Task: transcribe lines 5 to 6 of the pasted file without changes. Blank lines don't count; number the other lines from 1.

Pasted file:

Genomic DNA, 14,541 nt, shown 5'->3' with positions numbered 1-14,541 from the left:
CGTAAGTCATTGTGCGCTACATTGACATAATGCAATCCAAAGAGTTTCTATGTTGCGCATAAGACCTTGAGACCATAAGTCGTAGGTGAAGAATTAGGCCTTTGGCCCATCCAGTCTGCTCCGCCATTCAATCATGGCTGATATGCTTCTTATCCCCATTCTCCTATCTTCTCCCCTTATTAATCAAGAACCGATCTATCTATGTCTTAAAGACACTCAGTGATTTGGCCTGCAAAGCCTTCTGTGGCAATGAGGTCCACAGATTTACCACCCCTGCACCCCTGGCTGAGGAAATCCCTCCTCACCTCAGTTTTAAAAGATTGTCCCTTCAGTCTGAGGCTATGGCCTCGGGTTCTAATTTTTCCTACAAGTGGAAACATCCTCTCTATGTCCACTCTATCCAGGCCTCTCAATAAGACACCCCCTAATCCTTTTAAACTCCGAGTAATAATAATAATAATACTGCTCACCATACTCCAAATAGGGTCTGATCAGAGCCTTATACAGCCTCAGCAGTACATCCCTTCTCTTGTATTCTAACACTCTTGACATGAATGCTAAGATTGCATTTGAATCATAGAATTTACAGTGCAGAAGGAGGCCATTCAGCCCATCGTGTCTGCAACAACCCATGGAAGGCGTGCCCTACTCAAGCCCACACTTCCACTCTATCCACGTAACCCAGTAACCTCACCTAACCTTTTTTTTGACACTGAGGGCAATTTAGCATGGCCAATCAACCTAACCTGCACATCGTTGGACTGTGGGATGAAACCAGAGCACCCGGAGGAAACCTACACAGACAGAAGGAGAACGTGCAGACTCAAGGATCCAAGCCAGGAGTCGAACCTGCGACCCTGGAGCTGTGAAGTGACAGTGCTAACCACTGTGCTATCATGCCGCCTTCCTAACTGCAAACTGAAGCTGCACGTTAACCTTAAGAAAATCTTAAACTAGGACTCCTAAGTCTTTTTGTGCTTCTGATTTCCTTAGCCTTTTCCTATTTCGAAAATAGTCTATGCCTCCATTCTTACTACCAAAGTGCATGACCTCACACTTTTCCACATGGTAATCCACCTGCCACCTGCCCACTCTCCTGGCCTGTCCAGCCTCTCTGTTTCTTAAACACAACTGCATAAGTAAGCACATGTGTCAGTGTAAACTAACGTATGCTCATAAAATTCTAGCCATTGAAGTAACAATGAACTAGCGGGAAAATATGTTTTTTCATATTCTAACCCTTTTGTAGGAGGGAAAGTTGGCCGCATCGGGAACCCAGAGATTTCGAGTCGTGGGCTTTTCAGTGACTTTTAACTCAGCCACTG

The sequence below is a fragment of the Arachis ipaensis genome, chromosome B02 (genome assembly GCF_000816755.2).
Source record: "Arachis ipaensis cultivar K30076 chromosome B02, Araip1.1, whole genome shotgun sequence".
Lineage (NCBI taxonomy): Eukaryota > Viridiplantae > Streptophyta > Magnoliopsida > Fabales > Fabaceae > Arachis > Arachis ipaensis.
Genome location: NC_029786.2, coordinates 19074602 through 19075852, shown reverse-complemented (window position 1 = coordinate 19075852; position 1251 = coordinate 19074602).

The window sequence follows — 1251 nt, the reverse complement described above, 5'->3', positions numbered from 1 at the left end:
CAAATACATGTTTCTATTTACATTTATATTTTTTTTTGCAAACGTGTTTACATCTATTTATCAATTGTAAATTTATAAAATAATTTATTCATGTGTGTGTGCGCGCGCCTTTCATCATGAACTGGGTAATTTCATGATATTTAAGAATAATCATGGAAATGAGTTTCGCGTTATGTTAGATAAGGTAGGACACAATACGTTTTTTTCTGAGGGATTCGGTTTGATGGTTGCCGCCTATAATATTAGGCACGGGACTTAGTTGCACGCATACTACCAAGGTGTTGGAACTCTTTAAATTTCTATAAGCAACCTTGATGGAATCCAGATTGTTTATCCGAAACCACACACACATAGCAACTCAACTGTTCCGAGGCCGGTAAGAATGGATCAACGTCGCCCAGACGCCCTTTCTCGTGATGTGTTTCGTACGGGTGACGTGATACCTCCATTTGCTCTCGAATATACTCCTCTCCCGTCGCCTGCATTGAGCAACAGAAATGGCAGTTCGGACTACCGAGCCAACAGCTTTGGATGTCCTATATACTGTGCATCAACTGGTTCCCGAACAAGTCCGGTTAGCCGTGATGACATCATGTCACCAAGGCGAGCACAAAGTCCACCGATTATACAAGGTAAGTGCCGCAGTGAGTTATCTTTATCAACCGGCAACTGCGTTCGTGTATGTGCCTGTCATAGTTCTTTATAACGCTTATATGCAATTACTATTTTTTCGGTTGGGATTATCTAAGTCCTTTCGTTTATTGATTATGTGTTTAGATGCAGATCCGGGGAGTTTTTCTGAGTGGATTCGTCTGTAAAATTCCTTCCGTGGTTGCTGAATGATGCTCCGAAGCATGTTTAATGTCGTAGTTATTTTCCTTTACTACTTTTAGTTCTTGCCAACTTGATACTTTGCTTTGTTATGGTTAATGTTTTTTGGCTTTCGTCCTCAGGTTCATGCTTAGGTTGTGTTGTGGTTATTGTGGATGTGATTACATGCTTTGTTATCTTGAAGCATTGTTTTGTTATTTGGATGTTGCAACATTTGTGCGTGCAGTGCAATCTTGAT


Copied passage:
Lineage (NCBI taxonomy): Eukaryota > Viridiplantae > Streptophyta > Magnoliopsida > Fabales > Fabaceae > Arachis > Arachis ipaensis.
Genome location: NC_029786.2, coordinates 19074602 through 19075852, shown reverse-complemented (window position 1 = coordinate 19075852; position 1251 = coordinate 19074602).